We saw a couple with their wetsuits on jumping into crystal clear plunge pools on the waterfall's steady descent. At the top of the falls, ruins from slate quarrying, and then a stunning valley opened out before us. In it, the Gladstone rock. I've read of legends of this rock rising from the ground as Gladstone addressed the people of Eryri here, and they sang "Land of my Fathers" with such passion it raised him, atop the rock, into the air.

Off the tip of Snowdon's south ridge, another new adventure revealed itself to me. The pointy peak of Yr Aran looks amazing. I need to get my ass over there.

We climbed to join the saddle between Yr Wyddfa and Y Lliwedd. Approaching from this side, when you see over into the bowl of Cwm Dyli and it's lake, Llyn Llydaw, the view is absolutely breathtaking. I've walked this part of the path before, but never seen it quite like this. It's worth every moment of the climbing for the impact of that view.

Clouds rolled in off the shoulder of Crib Goch. The dark cliffs of Y Lliwedd rose up into the grey. Easy to see in this light how they would make a man of Hilary that was ready for Everest's tests.

Yr Wyddfa kept herself hidden in the heavens too. A pretty normal day for Snowdon really. Her clouds stick to her almost as rigidly as our atmosphere clings to our very Earth. Rare are the days like last weekend, but she loses none of her beauty for being secretive with her summit view. She broods, and she smoulders, and who doesn't like a lady like that?

We climb the steep scree up onto Bwlch-y-Saethau, The Pass of the Arrows, so named for it is here that legend says King Arthur fought his last battle. Upon these very rocks stood a monument called Carnedd Arthur. It didn't survive into the 20th Century.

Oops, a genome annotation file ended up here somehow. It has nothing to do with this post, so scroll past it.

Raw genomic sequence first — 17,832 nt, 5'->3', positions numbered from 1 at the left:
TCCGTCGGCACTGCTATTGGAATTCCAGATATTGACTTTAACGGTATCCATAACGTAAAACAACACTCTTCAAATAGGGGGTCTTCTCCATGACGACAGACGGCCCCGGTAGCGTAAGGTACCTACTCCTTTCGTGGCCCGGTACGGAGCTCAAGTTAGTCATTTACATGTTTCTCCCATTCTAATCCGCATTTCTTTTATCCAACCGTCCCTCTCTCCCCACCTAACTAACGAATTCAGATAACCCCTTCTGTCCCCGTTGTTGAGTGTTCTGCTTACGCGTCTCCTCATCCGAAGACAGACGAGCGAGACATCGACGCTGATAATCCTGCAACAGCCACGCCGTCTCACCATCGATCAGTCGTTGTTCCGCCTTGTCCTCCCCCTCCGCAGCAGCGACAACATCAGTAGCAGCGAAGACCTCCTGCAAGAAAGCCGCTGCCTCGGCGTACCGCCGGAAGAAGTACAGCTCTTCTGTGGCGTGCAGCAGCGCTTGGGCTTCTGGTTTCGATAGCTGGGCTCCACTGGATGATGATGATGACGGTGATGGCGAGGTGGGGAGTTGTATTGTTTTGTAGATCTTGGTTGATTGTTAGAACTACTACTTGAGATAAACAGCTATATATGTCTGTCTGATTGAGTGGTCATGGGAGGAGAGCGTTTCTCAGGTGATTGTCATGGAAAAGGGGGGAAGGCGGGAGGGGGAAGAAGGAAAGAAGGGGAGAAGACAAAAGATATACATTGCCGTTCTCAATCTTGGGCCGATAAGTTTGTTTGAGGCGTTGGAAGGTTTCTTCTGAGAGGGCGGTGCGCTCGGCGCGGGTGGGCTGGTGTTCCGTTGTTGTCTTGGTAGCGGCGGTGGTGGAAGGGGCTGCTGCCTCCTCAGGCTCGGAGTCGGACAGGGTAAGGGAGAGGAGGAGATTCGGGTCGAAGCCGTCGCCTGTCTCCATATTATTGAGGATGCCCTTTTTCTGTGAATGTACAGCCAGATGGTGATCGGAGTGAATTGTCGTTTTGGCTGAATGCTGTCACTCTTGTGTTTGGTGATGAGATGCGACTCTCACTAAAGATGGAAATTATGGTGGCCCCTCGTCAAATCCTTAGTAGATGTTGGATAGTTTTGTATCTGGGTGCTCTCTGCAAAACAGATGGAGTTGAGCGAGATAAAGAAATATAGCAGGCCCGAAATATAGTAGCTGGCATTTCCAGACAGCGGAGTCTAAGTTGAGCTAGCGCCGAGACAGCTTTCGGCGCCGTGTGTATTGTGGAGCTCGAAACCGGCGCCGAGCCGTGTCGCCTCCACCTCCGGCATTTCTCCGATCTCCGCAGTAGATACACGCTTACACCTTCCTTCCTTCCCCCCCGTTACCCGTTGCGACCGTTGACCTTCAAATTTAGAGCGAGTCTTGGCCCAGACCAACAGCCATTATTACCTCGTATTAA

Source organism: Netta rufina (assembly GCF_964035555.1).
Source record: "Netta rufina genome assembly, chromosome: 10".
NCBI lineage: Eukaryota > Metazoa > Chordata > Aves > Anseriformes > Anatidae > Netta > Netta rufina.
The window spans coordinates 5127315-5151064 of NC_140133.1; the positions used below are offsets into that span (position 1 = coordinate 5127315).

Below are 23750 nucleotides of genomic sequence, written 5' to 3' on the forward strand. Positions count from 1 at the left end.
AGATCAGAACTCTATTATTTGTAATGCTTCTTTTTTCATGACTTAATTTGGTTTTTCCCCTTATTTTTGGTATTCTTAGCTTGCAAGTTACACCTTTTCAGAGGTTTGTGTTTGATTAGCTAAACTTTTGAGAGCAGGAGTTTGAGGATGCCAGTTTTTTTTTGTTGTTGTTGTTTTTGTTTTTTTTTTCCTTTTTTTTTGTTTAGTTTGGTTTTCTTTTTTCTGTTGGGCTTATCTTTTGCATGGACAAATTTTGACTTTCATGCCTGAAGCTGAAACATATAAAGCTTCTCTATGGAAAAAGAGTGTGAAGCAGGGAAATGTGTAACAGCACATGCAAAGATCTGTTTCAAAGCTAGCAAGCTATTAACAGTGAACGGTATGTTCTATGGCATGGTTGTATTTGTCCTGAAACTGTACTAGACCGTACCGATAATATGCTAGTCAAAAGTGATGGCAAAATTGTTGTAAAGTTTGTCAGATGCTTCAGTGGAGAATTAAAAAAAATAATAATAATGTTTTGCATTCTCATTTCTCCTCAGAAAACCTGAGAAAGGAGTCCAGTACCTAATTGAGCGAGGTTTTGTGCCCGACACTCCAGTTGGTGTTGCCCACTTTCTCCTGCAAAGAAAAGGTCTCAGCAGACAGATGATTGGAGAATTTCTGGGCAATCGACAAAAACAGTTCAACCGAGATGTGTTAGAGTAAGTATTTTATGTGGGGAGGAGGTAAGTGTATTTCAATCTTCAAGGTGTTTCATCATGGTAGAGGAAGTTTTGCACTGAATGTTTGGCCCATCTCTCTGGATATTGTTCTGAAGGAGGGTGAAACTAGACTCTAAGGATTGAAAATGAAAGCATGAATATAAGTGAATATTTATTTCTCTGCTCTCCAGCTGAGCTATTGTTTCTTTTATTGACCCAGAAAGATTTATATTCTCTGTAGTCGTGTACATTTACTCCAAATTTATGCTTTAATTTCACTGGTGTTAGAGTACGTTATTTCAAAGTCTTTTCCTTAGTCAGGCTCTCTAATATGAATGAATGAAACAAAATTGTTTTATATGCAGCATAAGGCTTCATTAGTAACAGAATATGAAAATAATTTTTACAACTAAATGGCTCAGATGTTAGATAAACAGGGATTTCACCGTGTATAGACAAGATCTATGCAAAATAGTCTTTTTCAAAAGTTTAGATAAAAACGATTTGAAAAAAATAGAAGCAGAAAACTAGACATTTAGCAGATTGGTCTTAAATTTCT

Snowdon's summit, by contrast, is supposedly built upon the body of Rhita, a giant slain by Arthur long before that final, fatal battle of Tregalan. 

Cup of tea, visit the summit, there's nothing to see here for in cloud we are enshrined. It is windless, really windless, unusual at this height, especially when there's threat of rain. It has stayed dry for us all day though, and I'm feeling somewhat spoiled.

We descend on the other side of the mountain, down the busier Pyg Track to catch a bus at Pen-y-Pass. Views are great once we drop out of the cloud.

A stranded lamb causes a stir. It is over on the cliffs at the other side of Glasllyn. Excalibur is rumoured to be in those icy blue waters with the Lady of the Lake. The Monster of Betwys-y-Coed was drowned in this lake too. Another story for another day. I'm fighting desperately the urge to crack a joke about a beaver 🤭.

I want to try to get the lamb. I want to climb Snowdon via Y Gribin. It's a grade 1 scramble and so not for faint of heart. We'll be an extra 2 hours at least on the mountain if I head over and do that. Not enough food or water to cover it, and a genuine risk of death. I'm sorry little lamb. I hope your mum can find you quicker than the crows.

Down at Pen-y-Pass neither of us really wants the bus. We set off running on the path down through the fields, and find a lovely path into the valley that joins up with the track you run down when you take part in Marathon Eryri. It's a lovely run back to the car, about 5 miles, and a great way to finish off a jolly over one heck of a hill 😊.

 

(I have no idea why Realbuzz is insisting that my pictures be upside down, Simon? 😠🤔)